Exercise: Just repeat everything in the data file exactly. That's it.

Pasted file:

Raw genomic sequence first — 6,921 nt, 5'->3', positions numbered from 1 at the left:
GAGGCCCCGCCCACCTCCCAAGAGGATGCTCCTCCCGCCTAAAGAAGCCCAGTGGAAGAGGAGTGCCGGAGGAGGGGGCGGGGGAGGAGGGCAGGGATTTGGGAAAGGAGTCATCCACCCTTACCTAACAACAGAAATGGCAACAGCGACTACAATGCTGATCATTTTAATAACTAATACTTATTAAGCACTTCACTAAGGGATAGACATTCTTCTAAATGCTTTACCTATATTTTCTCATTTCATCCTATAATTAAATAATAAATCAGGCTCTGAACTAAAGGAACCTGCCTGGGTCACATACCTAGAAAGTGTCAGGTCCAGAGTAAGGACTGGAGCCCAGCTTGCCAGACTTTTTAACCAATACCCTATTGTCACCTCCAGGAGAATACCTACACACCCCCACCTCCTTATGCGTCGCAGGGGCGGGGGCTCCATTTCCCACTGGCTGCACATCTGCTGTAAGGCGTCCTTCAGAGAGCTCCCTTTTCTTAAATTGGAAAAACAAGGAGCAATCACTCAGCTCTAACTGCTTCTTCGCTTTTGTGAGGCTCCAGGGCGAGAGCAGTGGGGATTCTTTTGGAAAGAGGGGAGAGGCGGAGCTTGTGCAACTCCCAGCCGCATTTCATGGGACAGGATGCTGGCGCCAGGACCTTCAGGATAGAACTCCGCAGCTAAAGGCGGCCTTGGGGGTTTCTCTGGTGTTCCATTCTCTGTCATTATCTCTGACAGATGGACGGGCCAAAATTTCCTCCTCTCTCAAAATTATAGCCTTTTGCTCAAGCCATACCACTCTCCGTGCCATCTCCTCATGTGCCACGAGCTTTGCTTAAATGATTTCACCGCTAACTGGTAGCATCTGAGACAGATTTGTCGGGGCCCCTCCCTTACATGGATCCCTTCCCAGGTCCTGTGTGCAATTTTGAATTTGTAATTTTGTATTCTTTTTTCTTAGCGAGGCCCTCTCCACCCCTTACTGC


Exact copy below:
Raw genomic sequence first — 6,921 nt, 5'->3', positions numbered from 1 at the left:
GAGGCCCCGCCCACCTCCCAAGAGGATGCTCCTCCCGCCTAAAGAAGCCCAGTGGAAGAGGAGTGCCGGAGGAGGGGGCGGGGGAGGAGGGCAGGGATTTGGGAAAGGAGTCATCCACCCTTACCTAACAACAGAAATGGCAACAGCGACTACAATGCTGATCATTTTAATAACTAATACTTATTAAGCACTTCACTAAGGGATAGACATTCTTCTAAATGCTTTACCTATATTTTCTCATTTCATCCTATAATTAAATAATAAATCAGGCTCTGAACTAAAGGAACCTGCCTGGGTCACATACCTAGAAAGTGTCAGGTCCAGAGTAAGGACTGGAGCCCAGCTTGCCAGACTTTTTAACCAATACCCTATTGTCACCTCCAGGAGAATACCTACACACCCCCACCTCCTTATGCGTCGCAGGGGCGGGGGCTCCATTTCCCACTGGCTGCACATCTGCTGTAAGGCGTCCTTCAGAGAGCTCCCTTTTCTTAAATTGGAAAAACAAGGAGCAATCACTCAGCTCTAACTGCTTCTTCGCTTTTGTGAGGCTCCAGGGCGAGAGCAGTGGGGATTCTTTTGGAAAGAGGGGAGAGGCGGAGCTTGTGCAACTCCCAGCCGCATTTCATGGGACAGGATGCTGGCGCCAGGACCTTCAGGATAGAACTCCGCAGCTAAAGGCGGCCTTGGGGGTTTCTCTGGTGTTCCATTCTCTGTCATTATCTCTGACAGATGGACGGGCCAAAATTTCCTCCTCTCTCAAAATTATAGCCTTTTGCTCAAGCCATACCACTCTCCGTGCCATCTCCTCATGTGCCACGAGCTTTGCTTAAATGATTTCACCGCTAACTGGTAGCATCTGAGACAGATTTGTCGGGGCCCCTCCCTTACATGGATCCCTTCCCAGGTCCTGTGTGCAATTTTGAATTTGTAATTTTGTATTCTTTTTTCTTAGCGAGGCCCTCTCCACCCCTTACTGC